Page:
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Original research
Onyx embolization in distal dissecting posterior inferior cerebellar artery aneurysms
  1. Ajit S Puri1,
  2. Francesco Massari1,
  3. Samuel Y Hou1,
  4. Juan Diego Lozano1,
  5. Mary Howk1,
  6. Mary Perras1,
  7. Christopher Brooks1,
  8. Matthew J Gounis1,
  9. Peter Kan2,
  10. Ajay K Wakhloo1
  1. 1Division of Neuroimaging and Intervention (NII), Department of Radiology and New England Center for Stroke Research, University of Massachusetts, Worcester, Massachusetts, USA
  2. 2Division of Cerebrovascular and Endovascular Neurosurgery, University of South Florida College of Medicine, Tampa General Hospital, Tampa, Florida, USA
  1. Correspondence to Dr A S Puri, Division of Neuroimaging and Intervention (NII), Department of Radiology and New England Center for Stroke Research, University of Massachusetts, 55 Lake Avenue North, Worcester, MA 01655, USA; ajit.puri{at}umassmemorial.org

Abstract

Background Dissecting aneurysms located along the distal segments of the posterior inferior cerebellar artery (PICA) are extremely rare, accounting for only 0.5–0.7% of all intracranial aneurysms. Treatment of these aneurysms is challenging, both surgically and endovascularly. We present our preliminary experience and clinical data utilizing Onyx as an embolization agent in the treatment of these lesions with proximal parent artery preservation.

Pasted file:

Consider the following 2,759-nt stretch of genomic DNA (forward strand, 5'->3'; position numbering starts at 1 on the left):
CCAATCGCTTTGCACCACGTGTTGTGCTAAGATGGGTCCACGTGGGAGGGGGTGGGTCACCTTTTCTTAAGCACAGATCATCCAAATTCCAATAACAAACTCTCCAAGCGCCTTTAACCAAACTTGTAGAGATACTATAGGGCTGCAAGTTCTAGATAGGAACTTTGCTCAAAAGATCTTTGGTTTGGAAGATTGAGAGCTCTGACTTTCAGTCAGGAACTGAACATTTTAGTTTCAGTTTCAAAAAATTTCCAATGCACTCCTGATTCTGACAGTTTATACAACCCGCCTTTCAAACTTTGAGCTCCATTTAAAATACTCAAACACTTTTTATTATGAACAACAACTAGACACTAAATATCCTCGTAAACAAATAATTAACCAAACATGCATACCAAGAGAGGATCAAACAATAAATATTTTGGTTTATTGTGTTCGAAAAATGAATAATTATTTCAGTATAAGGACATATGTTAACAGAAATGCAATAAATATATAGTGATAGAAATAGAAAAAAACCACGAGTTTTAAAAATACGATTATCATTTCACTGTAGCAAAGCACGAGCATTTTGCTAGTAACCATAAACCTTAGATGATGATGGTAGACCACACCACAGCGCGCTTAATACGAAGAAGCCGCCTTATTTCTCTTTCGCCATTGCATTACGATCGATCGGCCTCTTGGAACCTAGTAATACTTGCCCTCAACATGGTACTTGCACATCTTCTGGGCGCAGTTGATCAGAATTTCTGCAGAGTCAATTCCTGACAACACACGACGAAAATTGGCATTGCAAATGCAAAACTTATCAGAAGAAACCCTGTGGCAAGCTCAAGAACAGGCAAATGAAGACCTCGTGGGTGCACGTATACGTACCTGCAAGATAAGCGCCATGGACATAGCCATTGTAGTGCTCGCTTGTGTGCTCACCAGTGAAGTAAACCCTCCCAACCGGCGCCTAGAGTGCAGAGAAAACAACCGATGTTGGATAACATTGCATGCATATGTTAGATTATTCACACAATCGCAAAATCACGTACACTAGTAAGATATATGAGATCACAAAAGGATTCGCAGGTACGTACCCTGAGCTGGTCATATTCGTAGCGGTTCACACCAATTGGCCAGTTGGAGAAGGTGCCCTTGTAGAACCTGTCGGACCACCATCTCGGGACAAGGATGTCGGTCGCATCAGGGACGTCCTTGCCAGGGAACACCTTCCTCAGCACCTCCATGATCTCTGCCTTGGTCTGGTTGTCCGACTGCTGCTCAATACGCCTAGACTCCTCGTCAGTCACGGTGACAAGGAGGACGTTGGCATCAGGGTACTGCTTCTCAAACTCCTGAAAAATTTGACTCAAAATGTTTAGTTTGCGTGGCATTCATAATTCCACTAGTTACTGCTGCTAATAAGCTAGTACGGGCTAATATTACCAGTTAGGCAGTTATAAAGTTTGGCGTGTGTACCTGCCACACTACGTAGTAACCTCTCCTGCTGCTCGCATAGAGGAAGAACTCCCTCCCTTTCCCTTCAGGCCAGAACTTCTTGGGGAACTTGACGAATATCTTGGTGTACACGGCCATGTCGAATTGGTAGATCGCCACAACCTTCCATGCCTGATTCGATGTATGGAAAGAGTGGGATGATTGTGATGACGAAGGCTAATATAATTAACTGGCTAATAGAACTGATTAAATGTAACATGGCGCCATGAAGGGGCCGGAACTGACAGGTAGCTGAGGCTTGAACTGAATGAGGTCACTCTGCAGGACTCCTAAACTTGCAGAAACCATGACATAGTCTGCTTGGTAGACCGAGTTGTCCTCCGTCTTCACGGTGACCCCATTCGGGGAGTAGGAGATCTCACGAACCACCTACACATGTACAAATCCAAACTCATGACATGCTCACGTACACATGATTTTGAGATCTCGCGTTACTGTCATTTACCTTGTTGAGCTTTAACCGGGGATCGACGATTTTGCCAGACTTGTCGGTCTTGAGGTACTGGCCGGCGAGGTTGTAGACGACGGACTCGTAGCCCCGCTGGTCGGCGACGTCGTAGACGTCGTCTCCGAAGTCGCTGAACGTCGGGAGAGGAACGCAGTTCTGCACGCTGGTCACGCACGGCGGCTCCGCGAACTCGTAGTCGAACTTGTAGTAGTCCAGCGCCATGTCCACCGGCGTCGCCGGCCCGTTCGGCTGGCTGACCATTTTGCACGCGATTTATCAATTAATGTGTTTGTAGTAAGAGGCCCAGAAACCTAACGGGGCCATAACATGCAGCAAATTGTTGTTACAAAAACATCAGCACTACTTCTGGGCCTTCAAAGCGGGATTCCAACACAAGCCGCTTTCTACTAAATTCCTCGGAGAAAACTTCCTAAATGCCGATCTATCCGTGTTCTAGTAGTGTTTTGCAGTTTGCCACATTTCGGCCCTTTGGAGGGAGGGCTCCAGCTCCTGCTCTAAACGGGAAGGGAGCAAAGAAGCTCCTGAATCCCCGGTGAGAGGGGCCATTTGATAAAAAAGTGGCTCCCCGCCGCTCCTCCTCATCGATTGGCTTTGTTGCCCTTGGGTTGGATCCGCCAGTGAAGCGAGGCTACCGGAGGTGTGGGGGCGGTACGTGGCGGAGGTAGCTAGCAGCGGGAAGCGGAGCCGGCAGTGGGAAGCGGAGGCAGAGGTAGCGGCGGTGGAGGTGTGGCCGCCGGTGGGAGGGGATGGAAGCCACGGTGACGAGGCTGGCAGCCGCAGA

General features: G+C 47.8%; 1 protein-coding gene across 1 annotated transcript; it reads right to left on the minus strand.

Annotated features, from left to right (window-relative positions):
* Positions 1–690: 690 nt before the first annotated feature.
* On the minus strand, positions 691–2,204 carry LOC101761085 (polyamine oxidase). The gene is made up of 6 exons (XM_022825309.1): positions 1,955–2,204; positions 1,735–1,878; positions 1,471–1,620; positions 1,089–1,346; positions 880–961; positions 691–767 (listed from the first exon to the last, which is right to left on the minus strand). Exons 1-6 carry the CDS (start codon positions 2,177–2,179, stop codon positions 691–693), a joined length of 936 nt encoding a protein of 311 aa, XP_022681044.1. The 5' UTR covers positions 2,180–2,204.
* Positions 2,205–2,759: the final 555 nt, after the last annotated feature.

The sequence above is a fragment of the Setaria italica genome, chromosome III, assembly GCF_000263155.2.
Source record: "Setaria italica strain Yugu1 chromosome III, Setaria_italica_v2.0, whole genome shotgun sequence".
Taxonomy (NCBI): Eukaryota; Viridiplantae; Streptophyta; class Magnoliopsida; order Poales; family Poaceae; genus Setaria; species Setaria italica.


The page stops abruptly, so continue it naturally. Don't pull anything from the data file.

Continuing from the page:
Methods 7 consecutive ruptured peripheral PICA aneurysms, in 7 patients, were treated with superselective Onyx embolization at our institutions. According to the anatomical classification of Lister et al, these aneurysms were located in the lateral medullary segment (n=1), tonsillomedullary segment (n=1), and the telovelotonsillary segment (n=5) of the PICA. Technical feasibility, procedure related complications, angiographic results, follow-up diagnostic imaging, and clinical outcome were evaluated.

Results In all cases, endovascular treatment was successful, with complete occlusion of the aneurysm with proximal parent artery preservation at the final postprocedural angiogram. Procedure related complications were not observed. One patient with a poor clinical condition at admission died during the initial hospital stay due to extensive subarachnoid and intraventricular hemorrhage. No rebleeding or recanalization was noted during follow-up. Two patients had a residual moderate to severe disability at follow-up. Favorable outcomes, with no or mild disability, were observed in four of the surviving patients.

Conclusions Angiographic, diagnostic imaging, and clinical results of our small series indicate that Onyx embolization of dissecting distal PICA aneurysms with parent artery preservation is an effective option with acceptable morbidity and mortality rate, in those cases in which surgical clipping or endovascular coiling of the aneurysmal sac is not suitable.

  • Aneurysm
  • Dissection
  • Liquid Embolic Material
  • Subarachnoid
  • Hemorrhage

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